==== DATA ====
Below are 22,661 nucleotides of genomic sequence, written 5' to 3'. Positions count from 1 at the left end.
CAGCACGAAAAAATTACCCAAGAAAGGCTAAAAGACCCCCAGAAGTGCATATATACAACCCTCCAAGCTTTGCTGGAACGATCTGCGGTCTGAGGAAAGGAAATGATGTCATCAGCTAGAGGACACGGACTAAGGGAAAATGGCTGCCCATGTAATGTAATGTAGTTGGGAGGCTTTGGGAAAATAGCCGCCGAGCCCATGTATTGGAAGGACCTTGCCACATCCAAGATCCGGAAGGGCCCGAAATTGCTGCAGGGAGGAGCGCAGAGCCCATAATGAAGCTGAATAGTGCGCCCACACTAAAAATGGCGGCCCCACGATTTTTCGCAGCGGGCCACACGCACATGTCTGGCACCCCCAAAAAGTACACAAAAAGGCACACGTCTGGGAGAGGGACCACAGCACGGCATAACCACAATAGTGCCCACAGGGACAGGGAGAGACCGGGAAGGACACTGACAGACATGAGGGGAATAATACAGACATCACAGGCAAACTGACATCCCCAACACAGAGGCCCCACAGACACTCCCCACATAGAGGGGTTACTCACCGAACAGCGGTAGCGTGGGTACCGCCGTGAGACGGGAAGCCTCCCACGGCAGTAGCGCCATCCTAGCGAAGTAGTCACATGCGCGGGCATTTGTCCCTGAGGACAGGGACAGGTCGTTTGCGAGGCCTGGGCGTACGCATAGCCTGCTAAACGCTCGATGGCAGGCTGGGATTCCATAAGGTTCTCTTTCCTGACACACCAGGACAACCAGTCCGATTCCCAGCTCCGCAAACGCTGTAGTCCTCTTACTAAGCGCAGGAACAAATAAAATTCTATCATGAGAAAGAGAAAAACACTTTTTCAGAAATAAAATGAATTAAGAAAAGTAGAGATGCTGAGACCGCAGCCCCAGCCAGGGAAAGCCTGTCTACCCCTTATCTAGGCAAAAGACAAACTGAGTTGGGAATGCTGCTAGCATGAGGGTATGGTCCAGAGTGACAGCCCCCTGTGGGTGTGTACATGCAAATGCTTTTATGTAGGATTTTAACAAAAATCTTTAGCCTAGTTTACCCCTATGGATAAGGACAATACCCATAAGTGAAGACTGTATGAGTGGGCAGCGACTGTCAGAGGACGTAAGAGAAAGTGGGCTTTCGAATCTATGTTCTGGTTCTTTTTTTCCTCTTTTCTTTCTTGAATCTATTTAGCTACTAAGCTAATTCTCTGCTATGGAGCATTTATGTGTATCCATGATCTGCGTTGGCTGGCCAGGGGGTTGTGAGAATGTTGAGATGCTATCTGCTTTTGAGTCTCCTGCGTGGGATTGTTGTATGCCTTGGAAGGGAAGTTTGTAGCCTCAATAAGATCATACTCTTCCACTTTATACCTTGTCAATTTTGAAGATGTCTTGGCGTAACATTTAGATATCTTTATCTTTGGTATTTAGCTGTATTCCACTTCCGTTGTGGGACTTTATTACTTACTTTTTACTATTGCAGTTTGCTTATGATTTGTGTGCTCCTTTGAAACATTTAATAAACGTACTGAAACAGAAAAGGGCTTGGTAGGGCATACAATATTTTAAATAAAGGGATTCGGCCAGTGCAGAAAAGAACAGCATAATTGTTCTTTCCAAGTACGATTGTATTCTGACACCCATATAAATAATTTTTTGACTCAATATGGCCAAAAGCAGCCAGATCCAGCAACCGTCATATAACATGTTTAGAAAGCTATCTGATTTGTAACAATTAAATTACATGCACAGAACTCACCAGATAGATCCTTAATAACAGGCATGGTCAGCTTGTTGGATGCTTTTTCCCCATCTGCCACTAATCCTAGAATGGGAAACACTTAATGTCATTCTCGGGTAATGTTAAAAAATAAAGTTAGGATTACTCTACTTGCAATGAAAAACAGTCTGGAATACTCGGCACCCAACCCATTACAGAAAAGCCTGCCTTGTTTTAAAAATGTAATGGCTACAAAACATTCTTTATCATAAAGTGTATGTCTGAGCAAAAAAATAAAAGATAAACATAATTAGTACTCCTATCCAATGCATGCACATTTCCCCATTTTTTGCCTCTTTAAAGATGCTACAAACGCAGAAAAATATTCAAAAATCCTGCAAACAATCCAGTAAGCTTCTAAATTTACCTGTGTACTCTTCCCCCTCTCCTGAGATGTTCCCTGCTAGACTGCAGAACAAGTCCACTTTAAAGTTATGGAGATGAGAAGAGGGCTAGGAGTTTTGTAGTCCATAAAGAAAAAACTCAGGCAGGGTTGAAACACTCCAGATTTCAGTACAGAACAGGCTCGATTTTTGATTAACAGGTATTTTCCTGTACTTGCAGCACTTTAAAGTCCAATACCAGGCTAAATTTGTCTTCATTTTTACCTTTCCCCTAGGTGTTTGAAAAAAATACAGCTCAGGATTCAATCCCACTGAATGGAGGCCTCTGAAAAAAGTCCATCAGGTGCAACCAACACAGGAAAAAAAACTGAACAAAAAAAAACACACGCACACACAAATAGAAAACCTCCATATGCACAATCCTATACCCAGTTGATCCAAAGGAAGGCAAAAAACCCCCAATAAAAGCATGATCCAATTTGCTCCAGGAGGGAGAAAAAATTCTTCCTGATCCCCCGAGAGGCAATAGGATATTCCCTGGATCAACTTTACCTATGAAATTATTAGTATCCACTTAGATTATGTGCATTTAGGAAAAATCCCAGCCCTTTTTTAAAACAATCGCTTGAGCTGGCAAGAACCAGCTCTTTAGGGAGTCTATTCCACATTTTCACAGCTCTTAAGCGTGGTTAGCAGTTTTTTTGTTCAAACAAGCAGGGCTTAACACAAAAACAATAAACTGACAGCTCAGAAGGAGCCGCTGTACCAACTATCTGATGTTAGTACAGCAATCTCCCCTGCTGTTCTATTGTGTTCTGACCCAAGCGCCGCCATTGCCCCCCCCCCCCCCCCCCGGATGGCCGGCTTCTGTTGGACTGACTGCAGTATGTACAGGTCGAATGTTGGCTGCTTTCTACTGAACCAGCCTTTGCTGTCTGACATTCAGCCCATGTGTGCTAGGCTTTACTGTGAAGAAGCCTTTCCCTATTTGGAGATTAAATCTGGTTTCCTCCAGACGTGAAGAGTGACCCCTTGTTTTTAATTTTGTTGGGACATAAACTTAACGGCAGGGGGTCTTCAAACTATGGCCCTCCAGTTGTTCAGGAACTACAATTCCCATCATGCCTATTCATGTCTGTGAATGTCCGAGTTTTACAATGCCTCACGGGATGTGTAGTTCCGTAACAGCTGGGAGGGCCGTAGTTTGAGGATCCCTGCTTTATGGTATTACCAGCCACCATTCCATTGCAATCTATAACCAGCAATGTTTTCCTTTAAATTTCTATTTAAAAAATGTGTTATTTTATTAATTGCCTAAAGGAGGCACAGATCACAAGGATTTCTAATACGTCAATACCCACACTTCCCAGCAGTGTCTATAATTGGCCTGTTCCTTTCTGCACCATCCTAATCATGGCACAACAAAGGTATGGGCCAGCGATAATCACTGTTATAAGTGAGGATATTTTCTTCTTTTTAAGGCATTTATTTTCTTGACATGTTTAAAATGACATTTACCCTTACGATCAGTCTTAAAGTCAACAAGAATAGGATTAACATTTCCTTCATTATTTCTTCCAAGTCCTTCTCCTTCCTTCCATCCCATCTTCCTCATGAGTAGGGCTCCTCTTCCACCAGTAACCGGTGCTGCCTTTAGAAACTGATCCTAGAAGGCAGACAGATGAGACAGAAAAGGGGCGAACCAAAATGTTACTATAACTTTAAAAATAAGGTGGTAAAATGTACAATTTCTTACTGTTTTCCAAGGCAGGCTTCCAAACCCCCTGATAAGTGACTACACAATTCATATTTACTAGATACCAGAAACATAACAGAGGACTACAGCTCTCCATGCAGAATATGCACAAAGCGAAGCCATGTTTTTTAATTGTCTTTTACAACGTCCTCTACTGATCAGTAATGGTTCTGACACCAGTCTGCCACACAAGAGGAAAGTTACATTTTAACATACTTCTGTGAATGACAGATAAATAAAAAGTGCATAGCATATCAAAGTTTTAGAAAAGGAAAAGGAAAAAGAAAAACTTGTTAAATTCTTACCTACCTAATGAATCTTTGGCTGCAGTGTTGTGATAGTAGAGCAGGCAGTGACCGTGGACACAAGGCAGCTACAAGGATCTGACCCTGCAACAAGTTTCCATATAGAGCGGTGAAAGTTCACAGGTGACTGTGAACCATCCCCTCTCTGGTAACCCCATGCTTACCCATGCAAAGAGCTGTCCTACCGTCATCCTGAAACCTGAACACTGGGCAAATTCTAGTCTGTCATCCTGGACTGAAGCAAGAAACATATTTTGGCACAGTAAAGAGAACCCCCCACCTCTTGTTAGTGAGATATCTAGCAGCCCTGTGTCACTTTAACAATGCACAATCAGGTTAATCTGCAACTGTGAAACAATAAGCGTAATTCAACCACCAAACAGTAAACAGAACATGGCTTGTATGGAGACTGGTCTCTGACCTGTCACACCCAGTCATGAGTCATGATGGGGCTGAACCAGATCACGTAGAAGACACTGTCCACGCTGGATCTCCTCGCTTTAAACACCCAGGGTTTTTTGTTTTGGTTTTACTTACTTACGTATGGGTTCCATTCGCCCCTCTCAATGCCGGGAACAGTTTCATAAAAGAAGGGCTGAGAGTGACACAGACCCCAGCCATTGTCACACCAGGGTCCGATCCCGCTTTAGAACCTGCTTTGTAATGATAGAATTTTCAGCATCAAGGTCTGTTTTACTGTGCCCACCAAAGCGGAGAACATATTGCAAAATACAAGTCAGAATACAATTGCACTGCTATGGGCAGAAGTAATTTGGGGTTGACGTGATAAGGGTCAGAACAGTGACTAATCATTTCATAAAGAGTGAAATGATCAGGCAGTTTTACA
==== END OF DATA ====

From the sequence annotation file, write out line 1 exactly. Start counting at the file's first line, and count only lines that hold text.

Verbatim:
Below are 22,661 nucleotides of genomic sequence, written 5' to 3'. Positions count from 1 at the left end.